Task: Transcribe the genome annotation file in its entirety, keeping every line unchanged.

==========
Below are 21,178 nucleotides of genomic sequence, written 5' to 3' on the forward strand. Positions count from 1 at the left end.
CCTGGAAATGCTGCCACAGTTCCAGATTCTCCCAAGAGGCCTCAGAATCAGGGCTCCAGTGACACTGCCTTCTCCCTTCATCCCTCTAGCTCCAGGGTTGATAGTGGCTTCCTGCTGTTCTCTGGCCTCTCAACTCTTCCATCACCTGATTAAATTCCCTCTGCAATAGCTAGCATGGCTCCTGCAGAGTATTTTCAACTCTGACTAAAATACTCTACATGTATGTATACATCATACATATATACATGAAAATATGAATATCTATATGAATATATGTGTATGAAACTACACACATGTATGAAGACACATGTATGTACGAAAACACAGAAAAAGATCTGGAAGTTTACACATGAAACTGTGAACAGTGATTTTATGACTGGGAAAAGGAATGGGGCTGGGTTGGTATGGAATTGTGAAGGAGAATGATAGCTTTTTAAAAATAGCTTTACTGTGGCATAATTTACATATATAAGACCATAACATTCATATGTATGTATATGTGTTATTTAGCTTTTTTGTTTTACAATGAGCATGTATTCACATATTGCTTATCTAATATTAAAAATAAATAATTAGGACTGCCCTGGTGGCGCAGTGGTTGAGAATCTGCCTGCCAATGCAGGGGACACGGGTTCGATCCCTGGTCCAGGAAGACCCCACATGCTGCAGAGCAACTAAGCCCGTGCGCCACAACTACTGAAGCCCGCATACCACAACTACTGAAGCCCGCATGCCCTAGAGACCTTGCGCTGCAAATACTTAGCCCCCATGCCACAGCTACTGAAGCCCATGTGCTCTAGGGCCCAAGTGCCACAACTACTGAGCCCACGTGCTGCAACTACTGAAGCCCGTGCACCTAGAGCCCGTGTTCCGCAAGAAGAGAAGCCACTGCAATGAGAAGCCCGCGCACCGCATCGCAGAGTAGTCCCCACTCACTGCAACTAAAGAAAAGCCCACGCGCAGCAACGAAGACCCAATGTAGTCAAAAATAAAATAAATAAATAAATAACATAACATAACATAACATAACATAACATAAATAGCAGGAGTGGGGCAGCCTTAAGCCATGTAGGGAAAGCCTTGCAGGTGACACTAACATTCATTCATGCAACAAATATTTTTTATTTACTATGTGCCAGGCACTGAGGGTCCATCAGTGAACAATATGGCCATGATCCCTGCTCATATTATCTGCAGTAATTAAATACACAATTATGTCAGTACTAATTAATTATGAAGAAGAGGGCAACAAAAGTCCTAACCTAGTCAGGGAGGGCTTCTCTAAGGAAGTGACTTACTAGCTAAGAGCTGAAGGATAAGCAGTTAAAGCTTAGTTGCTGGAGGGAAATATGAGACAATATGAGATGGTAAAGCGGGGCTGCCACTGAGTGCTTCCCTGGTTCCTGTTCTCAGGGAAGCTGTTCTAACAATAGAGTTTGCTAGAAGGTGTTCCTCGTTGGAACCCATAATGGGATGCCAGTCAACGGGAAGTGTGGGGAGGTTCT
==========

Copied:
Below are 21,178 nucleotides of genomic sequence, written 5' to 3' on the forward strand. Positions count from 1 at the left end.
CCTGGAAATGCTGCCACAGTTCCAGATTCTCCCAAGAGGCCTCAGAATCAGGGCTCCAGTGACACTGCCTTCTCCCTTCATCCCTCTAGCTCCAGGGTTGATAGTGGCTTCCTGCTGTTCTCTGGCCTCTCAACTCTTCCATCACCTGATTAAATTCCCTCTGCAATAGCTAGCATGGCTCCTGCAGAGTATTTTCAACTCTGACTAAAATACTCTACATGTATGTATACATCATACATATATACATGAAAATATGAATATCTATATGAATATATGTGTATGAAACTACACACATGTATGAAGACACATGTATGTACGAAAACACAGAAAAAGATCTGGAAGTTTACACATGAAACTGTGAACAGTGATTTTATGACTGGGAAAAGGAATGGGGCTGGGTTGGTATGGAATTGTGAAGGAGAATGATAGCTTTTTAAAAATAGCTTTACTGTGGCATAATTTACATATATAAGACCATAACATTCATATGTATGTATATGTGTTATTTAGCTTTTTTGTTTTACAATGAGCATGTATTCACATATTGCTTATCTAATATTAAAAATAAATAATTAGGACTGCCCTGGTGGCGCAGTGGTTGAGAATCTGCCTGCCAATGCAGGGGACACGGGTTCGATCCCTGGTCCAGGAAGACCCCACATGCTGCAGAGCAACTAAGCCCGTGCGCCACAACTACTGAAGCCCGCATACCACAACTACTGAAGCCCGCATGCCCTAGAGACCTTGCGCTGCAAATACTTAGCCCCCATGCCACAGCTACTGAAGCCCATGTGCTCTAGGGCCCAAGTGCCACAACTACTGAGCCCACGTGCTGCAACTACTGAAGCCCGTGCACCTAGAGCCCGTGTTCCGCAAGAAGAGAAGCCACTGCAATGAGAAGCCCGCGCACCGCATCGCAGAGTAGTCCCCACTCACTGCAACTAAAGAAAAGCCCACGCGCAGCAACGAAGACCCAATGTAGTCAAAAATAAAATAAATAAATAAATAACATAACATAACATAACATAACATAACATAAATAGCAGGAGTGGGGCAGCCTTAAGCCATGTAGGGAAAGCCTTGCAGGTGACACTAACATTCATTCATGCAACAAATATTTTTTATTTACTATGTGCCAGGCACTGAGGGTCCATCAGTGAACAATATGGCCATGATCCCTGCTCATATTATCTGCAGTAATTAAATACACAATTATGTCAGTACTAATTAATTATGAAGAAGAGGGCAACAAAAGTCCTAACCTAGTCAGGGAGGGCTTCTCTAAGGAAGTGACTTACTAGCTAAGAGCTGAAGGATAAGCAGTTAAAGCTTAGTTGCTGGAGGGAAATATGAGACAATATGAGATGGTAAAGCGGGGCTGCCACTGAGTGCTTCCCTGGTTCCTGTTCTCAGGGAAGCTGTTCTAACAATAGAGTTTGCTAGAAGGTGTTCCTCGTTGGAACCCATAATGGGATGCCAGTCAACGGGAAGTGTGGGGAGGTTCT